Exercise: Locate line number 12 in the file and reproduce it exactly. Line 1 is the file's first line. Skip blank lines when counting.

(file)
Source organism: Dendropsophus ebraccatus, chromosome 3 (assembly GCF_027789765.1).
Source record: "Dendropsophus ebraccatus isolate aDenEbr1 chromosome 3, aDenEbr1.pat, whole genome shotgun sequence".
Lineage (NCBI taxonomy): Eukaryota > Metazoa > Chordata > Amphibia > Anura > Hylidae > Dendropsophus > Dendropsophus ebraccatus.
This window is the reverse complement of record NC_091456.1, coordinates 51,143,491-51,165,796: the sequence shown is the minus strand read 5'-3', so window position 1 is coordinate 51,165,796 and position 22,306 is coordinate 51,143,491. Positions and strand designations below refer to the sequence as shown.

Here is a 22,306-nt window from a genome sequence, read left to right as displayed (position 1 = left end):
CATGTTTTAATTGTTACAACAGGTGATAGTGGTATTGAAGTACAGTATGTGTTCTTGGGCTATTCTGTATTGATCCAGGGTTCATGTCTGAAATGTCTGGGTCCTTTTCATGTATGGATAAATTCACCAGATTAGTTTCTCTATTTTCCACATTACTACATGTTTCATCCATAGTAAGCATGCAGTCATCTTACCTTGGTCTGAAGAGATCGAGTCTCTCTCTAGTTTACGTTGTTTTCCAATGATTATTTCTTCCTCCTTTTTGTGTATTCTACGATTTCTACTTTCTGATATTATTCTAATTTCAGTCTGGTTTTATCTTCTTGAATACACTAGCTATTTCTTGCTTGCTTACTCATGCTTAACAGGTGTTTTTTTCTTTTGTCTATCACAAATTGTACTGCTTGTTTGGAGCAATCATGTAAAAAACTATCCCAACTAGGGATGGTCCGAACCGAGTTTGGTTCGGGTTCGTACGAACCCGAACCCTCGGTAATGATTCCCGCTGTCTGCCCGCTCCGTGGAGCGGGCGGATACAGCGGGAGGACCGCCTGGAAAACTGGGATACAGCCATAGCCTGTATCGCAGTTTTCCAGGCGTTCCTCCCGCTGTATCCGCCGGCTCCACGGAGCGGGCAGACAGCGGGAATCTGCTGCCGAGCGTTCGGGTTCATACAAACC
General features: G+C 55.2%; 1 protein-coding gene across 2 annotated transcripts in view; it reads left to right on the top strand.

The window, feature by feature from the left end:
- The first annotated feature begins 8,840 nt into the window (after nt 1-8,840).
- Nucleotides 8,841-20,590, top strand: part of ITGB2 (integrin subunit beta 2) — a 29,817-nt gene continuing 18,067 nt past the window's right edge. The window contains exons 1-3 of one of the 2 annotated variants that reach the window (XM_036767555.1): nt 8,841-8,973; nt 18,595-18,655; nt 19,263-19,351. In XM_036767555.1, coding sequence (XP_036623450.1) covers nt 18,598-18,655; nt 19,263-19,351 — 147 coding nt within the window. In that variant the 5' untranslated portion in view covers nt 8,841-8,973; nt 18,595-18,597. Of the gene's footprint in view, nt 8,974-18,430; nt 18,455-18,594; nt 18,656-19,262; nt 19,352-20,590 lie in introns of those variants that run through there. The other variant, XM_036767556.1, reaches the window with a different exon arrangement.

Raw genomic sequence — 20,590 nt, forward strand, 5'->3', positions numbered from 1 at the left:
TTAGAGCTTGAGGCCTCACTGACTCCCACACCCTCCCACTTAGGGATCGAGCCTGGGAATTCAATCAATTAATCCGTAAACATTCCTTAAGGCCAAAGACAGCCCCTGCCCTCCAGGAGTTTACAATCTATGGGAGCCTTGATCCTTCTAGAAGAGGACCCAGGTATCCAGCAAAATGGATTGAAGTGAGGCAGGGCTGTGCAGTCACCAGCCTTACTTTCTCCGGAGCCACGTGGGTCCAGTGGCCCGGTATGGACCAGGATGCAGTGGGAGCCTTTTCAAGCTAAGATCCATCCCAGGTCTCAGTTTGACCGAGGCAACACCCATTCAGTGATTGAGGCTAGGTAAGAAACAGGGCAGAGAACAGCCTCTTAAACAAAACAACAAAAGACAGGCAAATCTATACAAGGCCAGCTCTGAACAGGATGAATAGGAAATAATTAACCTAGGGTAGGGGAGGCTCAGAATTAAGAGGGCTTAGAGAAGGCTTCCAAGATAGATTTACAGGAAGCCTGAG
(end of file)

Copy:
TTAGAGCTTGAGGCCTCACTGACTCCCACACCCTCCCACTTAGGGATCGAGCCTGGGAATTCAATCAATTAATCCGTAAACATTCCTTAAGGCCAAAGACAGCCCCTGCCCTCCAGGAGTTTACAATCTATGGGAGCCTTGATCCTTCTAGAAGAGGACCCAGGTATCCAGCAAAATGGATTGAAGTGAGGCAGGGCTGTGCAGTCACCAGCCTTACTTTCTCCGGAGCCACGTGGGTCCAGTGGCCCGGTATGGACCAGGATGCAGTGGGAGCCTTTTCAAGCTAAGATCCATCCCAGGTCTCAGTTTGACCGAGGCAACACCCATTCAGTGATTGAGGCTAGGTAAGAAACAGGGCAGAGAACAGCCTCTTAAACAAAACAACAAAAGACAGGCAAATCTATACAAGGCCAGCTCTGAACAGGATGAATAGGAAATAATTAACCTAGGGTAGGGGAGGCTCAGAATTAAGAGGGCTTAGAGAAGGCTTCCAAGATAGATTTACAGGAAGCCTGAG